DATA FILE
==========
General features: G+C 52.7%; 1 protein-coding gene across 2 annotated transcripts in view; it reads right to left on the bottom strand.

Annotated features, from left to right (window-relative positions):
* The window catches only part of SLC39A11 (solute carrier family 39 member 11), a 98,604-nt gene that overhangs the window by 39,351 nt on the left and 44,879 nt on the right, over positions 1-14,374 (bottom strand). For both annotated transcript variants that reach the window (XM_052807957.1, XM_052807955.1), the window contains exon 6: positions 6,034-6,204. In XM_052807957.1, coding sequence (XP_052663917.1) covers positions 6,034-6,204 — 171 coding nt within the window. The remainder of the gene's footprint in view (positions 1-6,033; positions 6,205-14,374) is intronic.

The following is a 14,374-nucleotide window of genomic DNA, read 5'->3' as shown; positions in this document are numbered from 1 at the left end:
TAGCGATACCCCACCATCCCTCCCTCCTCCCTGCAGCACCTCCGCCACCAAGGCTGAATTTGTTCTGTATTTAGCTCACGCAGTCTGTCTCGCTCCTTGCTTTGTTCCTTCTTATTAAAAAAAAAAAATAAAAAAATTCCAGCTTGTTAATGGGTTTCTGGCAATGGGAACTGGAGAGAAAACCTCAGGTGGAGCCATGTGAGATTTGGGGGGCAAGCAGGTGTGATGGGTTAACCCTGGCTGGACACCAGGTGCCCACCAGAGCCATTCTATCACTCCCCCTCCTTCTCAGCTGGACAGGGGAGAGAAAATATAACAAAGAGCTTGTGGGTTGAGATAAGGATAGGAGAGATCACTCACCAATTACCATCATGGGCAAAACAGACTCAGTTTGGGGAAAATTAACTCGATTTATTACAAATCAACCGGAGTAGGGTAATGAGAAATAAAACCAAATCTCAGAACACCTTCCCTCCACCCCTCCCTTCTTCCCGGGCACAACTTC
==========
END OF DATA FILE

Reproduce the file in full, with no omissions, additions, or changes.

General features: G+C 52.7%; 1 protein-coding gene across 2 annotated transcripts in view; it reads right to left on the bottom strand.

Annotated features, from left to right (window-relative positions):
* The window catches only part of SLC39A11 (solute carrier family 39 member 11), a 98,604-nt gene that overhangs the window by 39,351 nt on the left and 44,879 nt on the right, over positions 1-14,374 (bottom strand). For both annotated transcript variants that reach the window (XM_052807957.1, XM_052807955.1), the window contains exon 6: positions 6,034-6,204. In XM_052807957.1, coding sequence (XP_052663917.1) covers positions 6,034-6,204 — 171 coding nt within the window. The remainder of the gene's footprint in view (positions 1-6,033; positions 6,205-14,374) is intronic.

The following is a 14,374-nucleotide window of genomic DNA, read 5'->3' as shown; positions in this document are numbered from 1 at the left end:
TAGCGATACCCCACCATCCCTCCCTCCTCCCTGCAGCACCTCCGCCACCAAGGCTGAATTTGTTCTGTATTTAGCTCACGCAGTCTGTCTCGCTCCTTGCTTTGTTCCTTCTTATTAAAAAAAAAAAATAAAAAAATTCCAGCTTGTTAATGGGTTTCTGGCAATGGGAACTGGAGAGAAAACCTCAGGTGGAGCCATGTGAGATTTGGGGGGCAAGCAGGTGTGATGGGTTAACCCTGGCTGGACACCAGGTGCCCACCAGAGCCATTCTATCACTCCCCCTCCTTCTCAGCTGGACAGGGGAGAGAAAATATAACAAAGAGCTTGTGGGTTGAGATAAGGATAGGAGAGATCACTCACCAATTACCATCATGGGCAAAACAGACTCAGTTTGGGGAAAATTAACTCGATTTATTACAAATCAACCGGAGTAGGGTAATGAGAAATAAAACCAAATCTCAGAACACCTTCCCTCCACCCCTCCCTTCTTCCCGGGCACAACTTC